Stable institutions, such as protection of property rights, enforceability of contracts, and the rules of the game, would seemingly benefit the Russian elite itself. The Kremlin publicly calls for the repatriation of Russian capital, but it is hard to believe in its sincerty. How can money be repatriated when the rulers themselves (who also often double as capitalist moguls) are always busy redrafting the laws and regulations? It is simply impossible to make plans under this regime, and this applies to the people running the regime.
Fortifying the regime in the face of a possible homegrown “Maidan” has, in fact, sidelined and archaized institutions. This is not entirely accurate, however. Simply holding identical “elections” and tightening the screws would be too negative a program. Moscow also has a positive program. It does not involve internal structural transformations, but the top-down imposition of a new “civilizational” lifestyle. In reality, this new lifestyle is rife with restrictions on movement, freedom of speech, and even freedom of music. The city of Moscow is a successful example of the new approach, which is simultaneously an old approach because it is a traditional Muscovite approach.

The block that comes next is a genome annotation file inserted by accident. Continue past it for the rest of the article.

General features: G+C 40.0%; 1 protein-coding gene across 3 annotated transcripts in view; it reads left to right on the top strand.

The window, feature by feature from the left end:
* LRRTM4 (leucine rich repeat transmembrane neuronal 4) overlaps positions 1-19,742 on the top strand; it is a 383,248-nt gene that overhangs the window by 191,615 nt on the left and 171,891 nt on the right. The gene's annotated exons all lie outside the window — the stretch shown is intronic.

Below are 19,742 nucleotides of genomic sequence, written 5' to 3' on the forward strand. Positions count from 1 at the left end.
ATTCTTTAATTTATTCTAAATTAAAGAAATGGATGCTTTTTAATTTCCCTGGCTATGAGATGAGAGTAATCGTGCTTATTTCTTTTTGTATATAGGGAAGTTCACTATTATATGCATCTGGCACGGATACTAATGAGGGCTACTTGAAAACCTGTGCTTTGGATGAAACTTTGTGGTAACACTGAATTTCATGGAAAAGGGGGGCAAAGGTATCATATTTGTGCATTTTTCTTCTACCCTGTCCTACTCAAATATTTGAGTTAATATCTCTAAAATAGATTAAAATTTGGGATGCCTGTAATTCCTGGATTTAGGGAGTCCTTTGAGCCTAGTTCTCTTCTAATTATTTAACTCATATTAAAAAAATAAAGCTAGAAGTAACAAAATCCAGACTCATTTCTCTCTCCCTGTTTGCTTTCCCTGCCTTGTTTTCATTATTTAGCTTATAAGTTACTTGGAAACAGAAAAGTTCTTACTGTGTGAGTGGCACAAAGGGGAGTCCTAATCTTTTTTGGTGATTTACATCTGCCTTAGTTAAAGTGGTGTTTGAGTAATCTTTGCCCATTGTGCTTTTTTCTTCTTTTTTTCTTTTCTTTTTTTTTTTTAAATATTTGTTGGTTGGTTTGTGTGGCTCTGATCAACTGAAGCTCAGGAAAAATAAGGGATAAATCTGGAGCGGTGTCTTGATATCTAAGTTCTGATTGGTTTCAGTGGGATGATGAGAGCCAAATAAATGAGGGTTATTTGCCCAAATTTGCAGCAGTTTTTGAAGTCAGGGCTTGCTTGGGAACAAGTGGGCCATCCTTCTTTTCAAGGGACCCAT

The Politics of Municipal Improvement
In Moscow, municipal improvement is a rejoinder in the debate about institutional change. By repairing roads, constructing a new transit system, and achieving significant improvements in municipal beautification projects and the provision of amenities, which are often regarded positively by their users, the inhabitants of Moscow, the city has ultimately been tackling several problems at the same time. On the one hand, it tackled economic problems by employing Moscow’s huge construction sector at a time when the market was saturated and property values (a considerable source of the Russian elite’s wealth) threatened to collapse. It tackled political problems: the regime had to be strengthened. Recalling its experiment with the 2013 mayoral election, Moscow rejected even competition for show when the 2018 mayoral election rolled around. Candidates who could compete with Mayor Sergei Sobyanin in terms of media interest, if not in political terms, were kept off the ballot.